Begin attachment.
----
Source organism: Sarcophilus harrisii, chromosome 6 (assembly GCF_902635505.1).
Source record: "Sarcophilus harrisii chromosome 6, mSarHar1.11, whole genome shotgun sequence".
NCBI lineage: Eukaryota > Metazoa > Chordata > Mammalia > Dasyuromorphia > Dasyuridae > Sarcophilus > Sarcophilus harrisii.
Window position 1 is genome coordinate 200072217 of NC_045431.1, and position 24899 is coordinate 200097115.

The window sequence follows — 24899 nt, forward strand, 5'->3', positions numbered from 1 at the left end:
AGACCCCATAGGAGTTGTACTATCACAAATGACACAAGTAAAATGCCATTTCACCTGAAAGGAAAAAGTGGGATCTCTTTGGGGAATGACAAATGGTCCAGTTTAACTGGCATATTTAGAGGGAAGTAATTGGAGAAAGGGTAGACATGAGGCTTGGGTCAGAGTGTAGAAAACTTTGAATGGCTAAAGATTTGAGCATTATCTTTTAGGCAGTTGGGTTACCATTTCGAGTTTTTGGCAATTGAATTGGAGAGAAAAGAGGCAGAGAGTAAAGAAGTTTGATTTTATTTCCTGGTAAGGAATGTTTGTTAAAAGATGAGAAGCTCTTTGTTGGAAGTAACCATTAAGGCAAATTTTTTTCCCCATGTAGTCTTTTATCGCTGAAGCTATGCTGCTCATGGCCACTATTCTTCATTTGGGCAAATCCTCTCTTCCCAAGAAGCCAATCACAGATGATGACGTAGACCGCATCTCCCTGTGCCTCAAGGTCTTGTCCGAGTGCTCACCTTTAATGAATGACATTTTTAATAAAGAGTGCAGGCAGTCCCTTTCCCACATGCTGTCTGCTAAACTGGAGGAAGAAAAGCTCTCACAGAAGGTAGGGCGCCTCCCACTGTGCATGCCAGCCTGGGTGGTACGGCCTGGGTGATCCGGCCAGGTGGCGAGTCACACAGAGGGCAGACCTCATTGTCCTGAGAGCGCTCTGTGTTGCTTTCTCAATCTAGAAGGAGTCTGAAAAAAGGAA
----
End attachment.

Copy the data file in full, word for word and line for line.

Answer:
Source organism: Sarcophilus harrisii, chromosome 6 (assembly GCF_902635505.1).
Source record: "Sarcophilus harrisii chromosome 6, mSarHar1.11, whole genome shotgun sequence".
NCBI lineage: Eukaryota > Metazoa > Chordata > Mammalia > Dasyuromorphia > Dasyuridae > Sarcophilus > Sarcophilus harrisii.
Window position 1 is genome coordinate 200072217 of NC_045431.1, and position 24899 is coordinate 200097115.

The window sequence follows — 24899 nt, forward strand, 5'->3', positions numbered from 1 at the left end:
AGACCCCATAGGAGTTGTACTATCACAAATGACACAAGTAAAATGCCATTTCACCTGAAAGGAAAAAGTGGGATCTCTTTGGGGAATGACAAATGGTCCAGTTTAACTGGCATATTTAGAGGGAAGTAATTGGAGAAAGGGTAGACATGAGGCTTGGGTCAGAGTGTAGAAAACTTTGAATGGCTAAAGATTTGAGCATTATCTTTTAGGCAGTTGGGTTACCATTTCGAGTTTTTGGCAATTGAATTGGAGAGAAAAGAGGCAGAGAGTAAAGAAGTTTGATTTTATTTCCTGGTAAGGAATGTTTGTTAAAAGATGAGAAGCTCTTTGTTGGAAGTAACCATTAAGGCAAATTTTTTTCCCCATGTAGTCTTTTATCGCTGAAGCTATGCTGCTCATGGCCACTATTCTTCATTTGGGCAAATCCTCTCTTCCCAAGAAGCCAATCACAGATGATGACGTAGACCGCATCTCCCTGTGCCTCAAGGTCTTGTCCGAGTGCTCACCTTTAATGAATGACATTTTTAATAAAGAGTGCAGGCAGTCCCTTTCCCACATGCTGTCTGCTAAACTGGAGGAAGAAAAGCTCTCACAGAAGGTAGGGCGCCTCCCACTGTGCATGCCAGCCTGGGTGGTACGGCCTGGGTGATCCGGCCAGGTGGCGAGTCACACAGAGGGCAGACCTCATTGTCCTGAGAGCGCTCTGTGTTGCTTTCTCAATCTAGAAGGAGTCTGAAAAAAGGAA